As the U.S.-Mexico-Canadian trade agreement (USMCA) officially becomes the governing statute for commerce across North America, Marc Brazeau, President and Chief Executive Officer of the Railway Association of Canada (RAC), Iker de Luisa Plazas, Director General of Asociacion Mexicana de Ferrocarriles (AMF) and Ian Jefferies, President and CEO of the Association of American Railroads (AAR) issued the following statement:
“As the United States–Mexico–Canada Agreement (USMCA) takes effect, competitiveness, growth and social well-being are expected. In this new stage of trilateral cooperation, freight rail plays a fundamental role, as it did for NAFTA, a period in which the sector became an integrated and unique service in the world.
“The new agreement constitutes a message of confidence and stability for Mexico, Canada and the United States that will encourage railway companies to respond to the needs of an increasing volume of goods in the North American market.
“In 2020 the railway industry has been an essential activity in the framework of the Covid-19 pandemic and its contribution is expected to be decisive for the reactivation of logistics chains and economic growth in the region.
“Mexico, United States and Canada are intricately linked by companies that have a presence between them, which depend on a constant flow of raw materials and components to create and transport goods. Freight rail is the safest, most sustainable and most effective network for this purpose.”
Kansas City Southern President and CEO Pat Ottensmeyer, Railway Age’s 2020 Railroader of the Year, played an integral role in USMCA negotiations and implementation. In the July 2020 issue’s Midyear Report, he described the “North American Moment,” a juxtaposition of “challenges and opportunities”:
“The USMCA’s entry into force marks the beginning of a historic new chapter for North American trade by modernizing the 25-year-old North American Free Trade Agreement (NAFTA) in a manner designed to spur robust economic growth across the continent,” Ottensmeyer noted. “The agreement contains global best-in-class trade provisions in areas such as agricultural market access, digital trade, financial services, regulatory policy, and numerous other sectors. These enhancements will deliver more jobs, provide stronger labor protections, and expand market access, creating new opportunities for American workers, farmers and ranchers.
“The COVID-19 global health pandemic has caused multi-national companies to rethink their supply chain strategies. The strained relationship between the USMCA partners and China has introduced an emerging thesis in supply chain leaders, informally referred to as the ‘ABC (Anywhere But China) Strategy’ as they think about their future sourcing and procurement strategies.
“On April 24, 2020, U.S. Trade Representative (USTR) Robert Lighthizer notified Congress that Canada and Mexico took measures necessary to comply with their commitments under USMCA. Following that notification to Congress, the U.S. became the third country to notify the other parties that it had completed its domestic procedures to implement the agreement—the final step necessary for the USMCA to enter into force.
Here is an excerpt of Ambassador Lighthizer’s statement to Congress: “The crisis and recovery from the COVID-19 pandemic demonstrates that now, more than ever, the United States should strive to increase manufacturing capacity and investment in North America. The USMCA’s entry into force is a landmark achievement in that effort. USTR will continue working to ensure a smooth implementation of the USMCA so that American workers and businesses can enjoy the benefits of the new agreement.”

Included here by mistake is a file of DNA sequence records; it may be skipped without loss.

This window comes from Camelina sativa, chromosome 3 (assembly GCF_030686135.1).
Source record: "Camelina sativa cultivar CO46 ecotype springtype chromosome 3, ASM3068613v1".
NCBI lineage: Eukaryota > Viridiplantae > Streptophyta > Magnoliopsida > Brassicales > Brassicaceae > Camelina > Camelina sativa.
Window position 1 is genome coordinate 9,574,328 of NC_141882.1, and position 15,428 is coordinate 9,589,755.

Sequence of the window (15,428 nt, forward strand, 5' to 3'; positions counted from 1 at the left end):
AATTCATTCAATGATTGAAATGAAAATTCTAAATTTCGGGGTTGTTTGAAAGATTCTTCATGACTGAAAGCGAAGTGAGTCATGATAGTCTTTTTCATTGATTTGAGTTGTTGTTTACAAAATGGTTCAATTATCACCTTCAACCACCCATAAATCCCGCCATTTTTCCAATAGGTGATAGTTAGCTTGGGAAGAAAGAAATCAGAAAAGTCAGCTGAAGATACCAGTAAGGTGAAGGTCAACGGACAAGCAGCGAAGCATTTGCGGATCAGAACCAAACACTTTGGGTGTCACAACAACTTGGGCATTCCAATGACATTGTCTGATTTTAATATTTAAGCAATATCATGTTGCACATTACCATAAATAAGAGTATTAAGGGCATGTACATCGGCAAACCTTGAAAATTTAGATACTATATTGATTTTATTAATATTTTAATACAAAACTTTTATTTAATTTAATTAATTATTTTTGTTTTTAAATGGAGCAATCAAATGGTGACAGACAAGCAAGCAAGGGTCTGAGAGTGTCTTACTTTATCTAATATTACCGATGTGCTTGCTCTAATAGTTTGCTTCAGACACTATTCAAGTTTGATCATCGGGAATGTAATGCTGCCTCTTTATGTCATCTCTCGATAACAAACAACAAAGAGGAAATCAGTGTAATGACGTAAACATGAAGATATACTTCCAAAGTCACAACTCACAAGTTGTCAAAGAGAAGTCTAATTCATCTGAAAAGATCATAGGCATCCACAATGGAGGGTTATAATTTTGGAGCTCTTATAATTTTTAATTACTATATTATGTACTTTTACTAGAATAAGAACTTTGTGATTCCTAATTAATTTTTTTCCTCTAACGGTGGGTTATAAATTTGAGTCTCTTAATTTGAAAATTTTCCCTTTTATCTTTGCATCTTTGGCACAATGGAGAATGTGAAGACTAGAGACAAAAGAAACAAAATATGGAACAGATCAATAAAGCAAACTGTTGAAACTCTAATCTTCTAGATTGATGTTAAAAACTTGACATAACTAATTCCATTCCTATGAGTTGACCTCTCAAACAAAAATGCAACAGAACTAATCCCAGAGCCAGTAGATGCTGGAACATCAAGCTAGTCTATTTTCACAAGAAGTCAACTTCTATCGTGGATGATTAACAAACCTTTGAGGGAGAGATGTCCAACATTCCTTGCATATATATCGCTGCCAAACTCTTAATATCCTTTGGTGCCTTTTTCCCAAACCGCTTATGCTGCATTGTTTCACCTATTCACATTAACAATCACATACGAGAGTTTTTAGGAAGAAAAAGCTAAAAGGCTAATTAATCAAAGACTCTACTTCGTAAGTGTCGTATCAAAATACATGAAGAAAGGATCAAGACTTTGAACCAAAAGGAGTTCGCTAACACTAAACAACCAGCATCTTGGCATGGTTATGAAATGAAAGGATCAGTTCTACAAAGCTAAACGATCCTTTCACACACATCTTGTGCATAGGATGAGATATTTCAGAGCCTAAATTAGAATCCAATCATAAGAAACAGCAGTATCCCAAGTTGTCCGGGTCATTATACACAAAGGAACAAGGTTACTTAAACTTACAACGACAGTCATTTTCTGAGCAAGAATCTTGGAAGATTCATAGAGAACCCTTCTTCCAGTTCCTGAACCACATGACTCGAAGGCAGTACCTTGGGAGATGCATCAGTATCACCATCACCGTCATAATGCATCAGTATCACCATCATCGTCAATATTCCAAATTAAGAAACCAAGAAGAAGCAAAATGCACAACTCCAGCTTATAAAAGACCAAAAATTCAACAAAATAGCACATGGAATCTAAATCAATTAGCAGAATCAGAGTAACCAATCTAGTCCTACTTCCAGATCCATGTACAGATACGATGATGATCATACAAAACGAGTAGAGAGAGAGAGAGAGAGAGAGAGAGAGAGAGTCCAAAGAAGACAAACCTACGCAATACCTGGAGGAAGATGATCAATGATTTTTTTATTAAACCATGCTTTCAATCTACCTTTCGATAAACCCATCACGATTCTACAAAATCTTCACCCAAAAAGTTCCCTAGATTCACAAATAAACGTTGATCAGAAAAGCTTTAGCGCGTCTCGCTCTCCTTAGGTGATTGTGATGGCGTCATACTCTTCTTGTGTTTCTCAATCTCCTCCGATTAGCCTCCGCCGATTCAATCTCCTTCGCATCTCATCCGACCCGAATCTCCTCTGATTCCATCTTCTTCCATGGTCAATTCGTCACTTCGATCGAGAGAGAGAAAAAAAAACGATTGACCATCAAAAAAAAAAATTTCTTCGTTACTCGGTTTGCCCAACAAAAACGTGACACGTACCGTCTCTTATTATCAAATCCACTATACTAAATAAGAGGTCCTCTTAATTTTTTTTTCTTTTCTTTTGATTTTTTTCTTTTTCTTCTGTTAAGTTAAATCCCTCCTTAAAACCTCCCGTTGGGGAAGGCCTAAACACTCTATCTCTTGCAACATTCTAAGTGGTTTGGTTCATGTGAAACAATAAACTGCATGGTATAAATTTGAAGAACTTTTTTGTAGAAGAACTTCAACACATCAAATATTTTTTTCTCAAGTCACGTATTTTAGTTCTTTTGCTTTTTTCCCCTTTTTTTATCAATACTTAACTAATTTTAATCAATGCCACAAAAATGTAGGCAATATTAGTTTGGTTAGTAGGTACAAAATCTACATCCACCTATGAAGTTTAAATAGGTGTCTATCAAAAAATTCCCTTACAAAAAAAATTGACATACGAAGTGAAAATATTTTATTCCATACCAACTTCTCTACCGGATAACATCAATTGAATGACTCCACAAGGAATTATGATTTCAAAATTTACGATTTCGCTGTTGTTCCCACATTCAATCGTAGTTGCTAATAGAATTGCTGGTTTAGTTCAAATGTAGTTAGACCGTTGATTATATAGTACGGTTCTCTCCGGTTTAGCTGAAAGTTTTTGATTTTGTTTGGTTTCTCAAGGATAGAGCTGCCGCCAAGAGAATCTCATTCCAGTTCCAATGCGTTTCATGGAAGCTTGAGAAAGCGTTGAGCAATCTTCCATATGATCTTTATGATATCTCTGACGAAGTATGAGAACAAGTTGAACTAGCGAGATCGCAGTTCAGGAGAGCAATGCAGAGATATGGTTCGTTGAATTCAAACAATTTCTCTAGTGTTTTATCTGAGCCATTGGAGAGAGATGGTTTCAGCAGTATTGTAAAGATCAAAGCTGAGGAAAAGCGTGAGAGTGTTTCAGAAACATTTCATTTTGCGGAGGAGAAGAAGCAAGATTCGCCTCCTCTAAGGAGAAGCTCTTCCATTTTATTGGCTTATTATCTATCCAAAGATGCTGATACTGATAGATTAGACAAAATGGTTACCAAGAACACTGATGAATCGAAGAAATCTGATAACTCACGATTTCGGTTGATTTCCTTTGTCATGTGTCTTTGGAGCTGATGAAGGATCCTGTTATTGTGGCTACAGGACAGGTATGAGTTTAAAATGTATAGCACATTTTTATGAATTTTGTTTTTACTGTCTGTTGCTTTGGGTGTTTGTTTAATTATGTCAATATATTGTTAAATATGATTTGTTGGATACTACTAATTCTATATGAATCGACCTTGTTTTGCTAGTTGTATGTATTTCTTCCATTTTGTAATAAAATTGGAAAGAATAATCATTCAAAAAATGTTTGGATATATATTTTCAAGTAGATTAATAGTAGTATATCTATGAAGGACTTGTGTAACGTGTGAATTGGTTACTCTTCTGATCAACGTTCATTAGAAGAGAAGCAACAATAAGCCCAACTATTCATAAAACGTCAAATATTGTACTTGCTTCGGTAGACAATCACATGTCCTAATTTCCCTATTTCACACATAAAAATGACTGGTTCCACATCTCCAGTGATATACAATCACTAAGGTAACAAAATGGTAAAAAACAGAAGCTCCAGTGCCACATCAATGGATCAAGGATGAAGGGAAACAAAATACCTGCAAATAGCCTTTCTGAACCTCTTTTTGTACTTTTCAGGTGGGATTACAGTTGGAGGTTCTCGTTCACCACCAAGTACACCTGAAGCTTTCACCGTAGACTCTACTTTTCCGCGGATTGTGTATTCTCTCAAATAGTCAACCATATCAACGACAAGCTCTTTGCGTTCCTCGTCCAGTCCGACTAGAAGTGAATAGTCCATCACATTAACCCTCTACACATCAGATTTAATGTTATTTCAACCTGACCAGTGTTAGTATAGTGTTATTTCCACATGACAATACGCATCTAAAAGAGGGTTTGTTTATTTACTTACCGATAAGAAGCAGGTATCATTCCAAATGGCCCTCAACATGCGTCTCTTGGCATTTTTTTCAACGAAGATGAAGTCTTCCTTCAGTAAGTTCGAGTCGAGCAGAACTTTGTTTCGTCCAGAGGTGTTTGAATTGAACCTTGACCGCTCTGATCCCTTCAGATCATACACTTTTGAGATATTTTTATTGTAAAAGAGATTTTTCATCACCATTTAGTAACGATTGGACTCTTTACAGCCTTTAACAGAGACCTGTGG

“The combination of approval, and now entry into force, of USMCA on July 1, 2020, coupled with the emerging desire of global supply chain leaders to disfavor China, presents an enormous opportunity for investment in North America,” said Ottensmeyer. “North American railroads will play a critical role in facilitating this opportunity and leading our countries out of the current recession. Railroads connect the U.S., Mexico and Canada, and our networks are the backbone of North American supply chains.”
Here is the challenge, according to Ottensmeyer:
“Misalignment of government policy across North America, such as the current situation caused by the lack of coordination of ‘essential services’ in the three countries, could potentially result in the underperformance of existing, well-established supply chains. If North America is able to better coordinate health and safety initiatives with other important issues such as security (including cyber), efficiency and workforce development, to name a few, there is a path for the continent to emerge as an even stronger force in global manufacturing and logistics.
“Tighter coordination and alignment of priorities between the private sector and the three governments would be extremely helpful in charting a sustainable course of action to pursue this opportunity. USMCA calls for the establishment of a ‘Committee for Competitiveness’ (Chapter 21). Specifically, this Chapter calls for this committee to be comprised by ‘authorities’ from the three countries, but also includes a sub-section allowing for ‘consultation’ of other parties. We would strongly encourage the authorities to use this moment to establish a meaningful, high-level interaction that includes key members of the private sector with this Committee for Competitiveness to meet the objectives of Chapter 21 and to assure that, unlike the 25-year-old NAFTA, the new USMCA stays current and relevant as circumstances change.”